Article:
How Lenders Incorporate Alternative Data Into Your Credit Score


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Credit scores are changing. For some consumers, this could be a blessing.

First, the basics: Your credit score is used by institutions, including banks, credit card issuers, car dealerships, and others, to determine whether or not to lend you money. , and if so, at what interest rate. The higher your score, the better the offers you are likely to get.

There are two main providers of credit scores in the United States. A company called FICO produces the dominant metric most lenders use, which is between 300 and 850. That’s probably what comes to mind when you think of a credit score. Its main competitor is VantageScore, created by the Big Three US credit bureaus, Experian, Equifax and TransUnion.

The two scores have different models and the lenders use different versions. But they primarily take into account a person’s payment history, credit utilization rate, length of credit history, types of credit accounts, and recent credit account openings. Payments and balances on credit cards, mortgages, student loans, car loans, etc. are all reported to the credit bureaus.

Factors that influence scores are changing for many reasons, one being that consumer advocates have many complaints against FICO and VantageScore. Some say it is unfair that there are basically only two private rating models that have so much influence over Americans’ finances; others say the system is inherently biased against people with low incomes and those without generational wealth. Thus, in recent years there has been a tendency to incorporate alternative data into credit score calculations.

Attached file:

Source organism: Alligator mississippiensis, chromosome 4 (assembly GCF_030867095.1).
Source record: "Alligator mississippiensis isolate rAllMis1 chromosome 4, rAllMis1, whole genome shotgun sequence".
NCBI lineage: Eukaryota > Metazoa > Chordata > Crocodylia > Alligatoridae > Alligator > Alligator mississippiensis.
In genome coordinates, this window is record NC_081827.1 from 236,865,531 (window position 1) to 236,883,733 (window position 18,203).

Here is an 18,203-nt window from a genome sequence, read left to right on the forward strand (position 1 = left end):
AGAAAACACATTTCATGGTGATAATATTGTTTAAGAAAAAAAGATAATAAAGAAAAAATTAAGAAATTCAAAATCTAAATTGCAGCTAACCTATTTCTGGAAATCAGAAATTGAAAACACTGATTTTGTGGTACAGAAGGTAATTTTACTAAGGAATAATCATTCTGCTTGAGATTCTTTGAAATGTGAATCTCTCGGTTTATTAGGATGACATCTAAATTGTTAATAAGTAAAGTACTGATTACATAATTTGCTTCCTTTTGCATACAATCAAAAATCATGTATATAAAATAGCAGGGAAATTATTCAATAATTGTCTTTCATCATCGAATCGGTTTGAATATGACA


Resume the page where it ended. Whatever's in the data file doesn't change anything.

Alternative data is anything that doesn’t belong to the traditional credit reporting system, like rent, cell phone, and utility payments, or cash flow from a bank account. Many banks already base their lending decisions on a combination of someone’s FICO score and some of the other factors listed above, and the Wall Street Journal reports that others are starting to create their own scores.

For its part, FICO introduced the UltraFICO score a few years ago, which takes into account a person’s banking activity to determine their solvency. There’s also Experian Boost, which takes into account mobile phone and utility payments.

The inclusion of alternative data in loan decisions could potentially open up credit opportunities for tens of millions of Americans with poor or no credit histories, said Chi Chi Wu, an attorney at the National Consumer Law Center. FICO takes mortgage payments into account, which benefits homeowners. Why not the rents too?

“The consumer should be the one who decides whether to allow a lender to access bank account information or whether rent data is reported,” Wu said.

At the same time, problems could arise. Wu points to the Covid pandemic, in which millions of Americans were months behind on housing payments, as proof of how including on-time rent payments on credit reports could hurt turn for consumers. Reporting utility payments could also hurt the credit history of low-income people.

“A lot of low-income households could fall 30 or 60 days behind on their heating bills in the winter, but they know they can catch up in April,” she says. Being two or three months late in payment would hurt their scores when adding utility payments was supposed to help them.

But for now, FICO is too entrenched in the financial system to be completely replaced, Wu says. Some banks and lenders may have their own custom lending models, but most are still FICO-based, so it’s worth doing. keep an eye on.

Below are a few articles with tips from CNBC Make It on how to improve your FICO credit score:

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